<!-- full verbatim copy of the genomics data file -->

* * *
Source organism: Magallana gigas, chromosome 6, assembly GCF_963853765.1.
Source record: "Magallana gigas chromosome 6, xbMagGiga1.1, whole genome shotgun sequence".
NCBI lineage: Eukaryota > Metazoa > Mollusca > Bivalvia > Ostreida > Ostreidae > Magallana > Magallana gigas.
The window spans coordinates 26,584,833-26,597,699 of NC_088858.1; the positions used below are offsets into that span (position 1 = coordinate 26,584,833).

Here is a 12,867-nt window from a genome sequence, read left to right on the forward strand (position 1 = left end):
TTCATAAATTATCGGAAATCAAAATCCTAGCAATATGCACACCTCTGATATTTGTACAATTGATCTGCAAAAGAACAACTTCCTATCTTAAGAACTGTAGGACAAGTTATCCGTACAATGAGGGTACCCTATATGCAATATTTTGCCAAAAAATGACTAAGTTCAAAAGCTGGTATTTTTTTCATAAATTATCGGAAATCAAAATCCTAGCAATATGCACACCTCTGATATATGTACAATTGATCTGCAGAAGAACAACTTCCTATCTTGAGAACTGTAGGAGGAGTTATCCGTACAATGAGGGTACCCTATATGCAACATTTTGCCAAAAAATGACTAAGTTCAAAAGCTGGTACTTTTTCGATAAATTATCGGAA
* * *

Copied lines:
Source organism: Magallana gigas, chromosome 6, assembly GCF_963853765.1.
Source record: "Magallana gigas chromosome 6, xbMagGiga1.1, whole genome shotgun sequence".
NCBI lineage: Eukaryota > Metazoa > Mollusca > Bivalvia > Ostreida > Ostreidae > Magallana > Magallana gigas.
The window spans coordinates 26,584,833-26,597,699 of NC_088858.1; the positions used below are offsets into that span (position 1 = coordinate 26,584,833).

Here is a 12,867-nt window from a genome sequence, read left to right on the forward strand (position 1 = left end):
TTCATAAATTATCGGAAATCAAAATCCTAGCAATATGCACACCTCTGATATTTGTACAATTGATCTGCAAAAGAACAACTTCCTATCTTAAGAACTGTAGGACAAGTTATCCGTACAATGAGGGTACCCTATATGCAATATTTTGCCAAAAAATGACTAAGTTCAAAAGCTGGTATTTTTTTCATAAATTATCGGAAATCAAAATCCTAGCAATATGCACACCTCTGATATATGTACAATTGATCTGCAGAAGAACAACTTCCTATCTTGAGAACTGTAGGAGGAGTTATCCGTACAATGAGGGTACCCTATATGCAACATTTTGCCAAAAAATGACTAAGTTCAAAAGCTGGTACTTTTTCGATAAATTATCGGAA